Change of perspective
Instead of asking radiologists how well they thought the archive was working, Edgren came at it from a different angle: he started by investigating which doctors needed information from the archive. It turned out that other specialists such as orthopaedic surgeons and neurologists were annoyed that the archive had not been adapted to their needs. They needed to get hold of the images faster than is currently possible so that they could use them during consultations with health care customers. These customers wanted to see for themselves the impact of a specific treatment, even if they had been treated elsewhere.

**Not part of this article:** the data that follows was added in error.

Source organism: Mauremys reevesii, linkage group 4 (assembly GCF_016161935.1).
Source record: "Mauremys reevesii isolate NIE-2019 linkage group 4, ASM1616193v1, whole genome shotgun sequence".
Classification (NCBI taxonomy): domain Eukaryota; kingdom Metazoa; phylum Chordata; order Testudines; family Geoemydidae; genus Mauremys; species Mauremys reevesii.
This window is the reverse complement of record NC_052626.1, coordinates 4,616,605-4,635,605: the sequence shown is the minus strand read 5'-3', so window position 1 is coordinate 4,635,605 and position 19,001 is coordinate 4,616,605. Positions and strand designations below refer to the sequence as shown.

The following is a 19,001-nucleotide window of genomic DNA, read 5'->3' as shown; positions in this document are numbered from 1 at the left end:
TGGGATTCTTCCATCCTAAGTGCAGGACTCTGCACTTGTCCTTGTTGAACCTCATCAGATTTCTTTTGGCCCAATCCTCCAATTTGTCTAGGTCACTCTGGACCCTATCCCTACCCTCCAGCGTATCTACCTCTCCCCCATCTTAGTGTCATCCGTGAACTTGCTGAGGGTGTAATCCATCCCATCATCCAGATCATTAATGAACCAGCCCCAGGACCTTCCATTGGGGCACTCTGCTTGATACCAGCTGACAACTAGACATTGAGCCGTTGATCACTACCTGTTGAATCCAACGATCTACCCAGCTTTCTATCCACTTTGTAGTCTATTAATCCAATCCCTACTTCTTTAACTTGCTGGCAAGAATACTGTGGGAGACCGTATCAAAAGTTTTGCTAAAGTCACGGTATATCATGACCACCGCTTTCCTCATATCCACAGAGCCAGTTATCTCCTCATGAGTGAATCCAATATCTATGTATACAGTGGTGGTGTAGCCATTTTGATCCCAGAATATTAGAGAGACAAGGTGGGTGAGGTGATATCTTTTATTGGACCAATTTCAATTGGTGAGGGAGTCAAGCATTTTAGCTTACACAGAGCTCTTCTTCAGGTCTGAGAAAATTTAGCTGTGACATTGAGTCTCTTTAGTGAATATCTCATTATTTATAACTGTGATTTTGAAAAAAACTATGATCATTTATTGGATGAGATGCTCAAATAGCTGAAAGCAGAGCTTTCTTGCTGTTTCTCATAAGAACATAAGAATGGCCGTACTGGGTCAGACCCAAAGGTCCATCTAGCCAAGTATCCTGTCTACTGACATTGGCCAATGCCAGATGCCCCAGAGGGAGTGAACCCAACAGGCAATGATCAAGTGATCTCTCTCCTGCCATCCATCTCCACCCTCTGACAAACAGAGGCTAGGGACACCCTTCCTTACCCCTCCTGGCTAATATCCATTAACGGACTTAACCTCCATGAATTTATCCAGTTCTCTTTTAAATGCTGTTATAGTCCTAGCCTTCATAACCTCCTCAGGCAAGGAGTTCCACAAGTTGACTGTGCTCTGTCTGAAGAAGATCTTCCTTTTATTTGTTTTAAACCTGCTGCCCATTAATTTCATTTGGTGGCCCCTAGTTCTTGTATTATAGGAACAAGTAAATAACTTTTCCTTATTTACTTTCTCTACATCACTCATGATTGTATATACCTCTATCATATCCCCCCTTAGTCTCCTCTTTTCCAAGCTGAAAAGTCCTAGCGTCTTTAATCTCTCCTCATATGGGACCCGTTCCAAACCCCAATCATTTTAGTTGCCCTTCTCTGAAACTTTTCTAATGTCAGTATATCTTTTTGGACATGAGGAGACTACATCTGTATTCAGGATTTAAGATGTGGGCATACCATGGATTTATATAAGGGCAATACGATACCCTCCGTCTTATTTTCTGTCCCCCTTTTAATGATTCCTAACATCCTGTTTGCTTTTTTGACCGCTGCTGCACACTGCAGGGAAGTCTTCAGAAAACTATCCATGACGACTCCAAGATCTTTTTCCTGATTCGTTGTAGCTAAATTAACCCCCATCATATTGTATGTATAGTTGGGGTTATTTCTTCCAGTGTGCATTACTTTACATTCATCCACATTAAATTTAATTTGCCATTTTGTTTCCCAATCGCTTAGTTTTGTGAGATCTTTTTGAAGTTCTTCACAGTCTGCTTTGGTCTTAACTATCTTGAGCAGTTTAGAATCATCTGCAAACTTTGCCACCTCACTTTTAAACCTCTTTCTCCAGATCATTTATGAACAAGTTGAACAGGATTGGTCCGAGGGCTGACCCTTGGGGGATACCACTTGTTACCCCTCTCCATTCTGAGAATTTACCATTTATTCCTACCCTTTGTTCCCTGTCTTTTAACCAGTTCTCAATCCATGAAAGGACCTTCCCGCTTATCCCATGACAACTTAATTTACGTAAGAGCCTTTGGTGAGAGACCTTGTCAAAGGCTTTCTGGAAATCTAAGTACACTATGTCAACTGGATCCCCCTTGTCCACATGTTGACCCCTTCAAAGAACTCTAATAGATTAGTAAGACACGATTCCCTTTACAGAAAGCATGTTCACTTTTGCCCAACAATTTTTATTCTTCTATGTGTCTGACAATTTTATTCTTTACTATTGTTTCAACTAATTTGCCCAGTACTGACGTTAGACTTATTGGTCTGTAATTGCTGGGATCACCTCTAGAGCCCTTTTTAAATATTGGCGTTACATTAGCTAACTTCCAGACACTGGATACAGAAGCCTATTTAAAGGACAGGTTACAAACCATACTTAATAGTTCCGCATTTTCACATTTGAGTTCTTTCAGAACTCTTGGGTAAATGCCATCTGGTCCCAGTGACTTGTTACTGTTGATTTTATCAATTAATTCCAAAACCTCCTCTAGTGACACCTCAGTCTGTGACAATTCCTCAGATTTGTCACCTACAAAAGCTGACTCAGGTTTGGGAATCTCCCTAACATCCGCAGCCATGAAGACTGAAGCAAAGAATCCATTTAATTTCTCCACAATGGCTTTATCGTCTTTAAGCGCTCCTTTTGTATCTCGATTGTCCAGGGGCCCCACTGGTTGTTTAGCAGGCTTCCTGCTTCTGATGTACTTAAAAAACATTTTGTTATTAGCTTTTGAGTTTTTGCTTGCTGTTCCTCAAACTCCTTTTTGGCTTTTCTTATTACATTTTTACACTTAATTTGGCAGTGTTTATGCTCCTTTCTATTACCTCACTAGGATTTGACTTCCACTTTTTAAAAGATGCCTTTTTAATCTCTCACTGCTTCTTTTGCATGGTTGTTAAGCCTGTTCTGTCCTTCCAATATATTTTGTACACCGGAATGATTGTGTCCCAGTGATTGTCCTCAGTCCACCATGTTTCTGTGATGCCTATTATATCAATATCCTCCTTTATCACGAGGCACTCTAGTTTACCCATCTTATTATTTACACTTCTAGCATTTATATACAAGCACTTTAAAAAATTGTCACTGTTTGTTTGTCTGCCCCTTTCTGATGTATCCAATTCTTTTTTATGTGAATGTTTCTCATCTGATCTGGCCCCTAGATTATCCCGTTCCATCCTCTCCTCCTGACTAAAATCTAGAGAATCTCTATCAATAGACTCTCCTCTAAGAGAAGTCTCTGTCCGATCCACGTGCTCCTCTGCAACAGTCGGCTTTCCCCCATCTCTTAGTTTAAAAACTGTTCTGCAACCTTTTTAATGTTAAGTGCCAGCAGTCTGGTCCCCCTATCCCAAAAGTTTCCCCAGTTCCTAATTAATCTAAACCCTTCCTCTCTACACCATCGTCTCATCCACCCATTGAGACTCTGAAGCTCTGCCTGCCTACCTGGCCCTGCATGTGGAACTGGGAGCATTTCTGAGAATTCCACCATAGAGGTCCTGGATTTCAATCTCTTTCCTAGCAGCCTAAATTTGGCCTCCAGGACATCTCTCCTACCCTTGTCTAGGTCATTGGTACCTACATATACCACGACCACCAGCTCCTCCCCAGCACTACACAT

“So the images act as an educational tool for consultants when dealing with health care customers, which is a great example of the new demands resulting from customer involvement in their care,” says Edgren, pointing out that health care customers are the real winners when the information can be shared simply and securely between the various players in the sector.
Lars Edgren, Keith Barnard, (2012). Complex adaptive systems for management of integrated care. Leadership in Health Services, Vol. 25 Iss: 1, pp.39 – 51
Lars Edgren. The meaning of integrated care: a systems approach. Int J Integr Care. 2008 Oct-Dec; 8: e68.
Kent Fridell, Lars Edgren, Lars Lindsköld, Peter Aspelin, and Nina Lundberg. The Impact of PACS on Radiologists’ Work Practice. J Digit Imaging. 2007 December; 20(4): 411–421.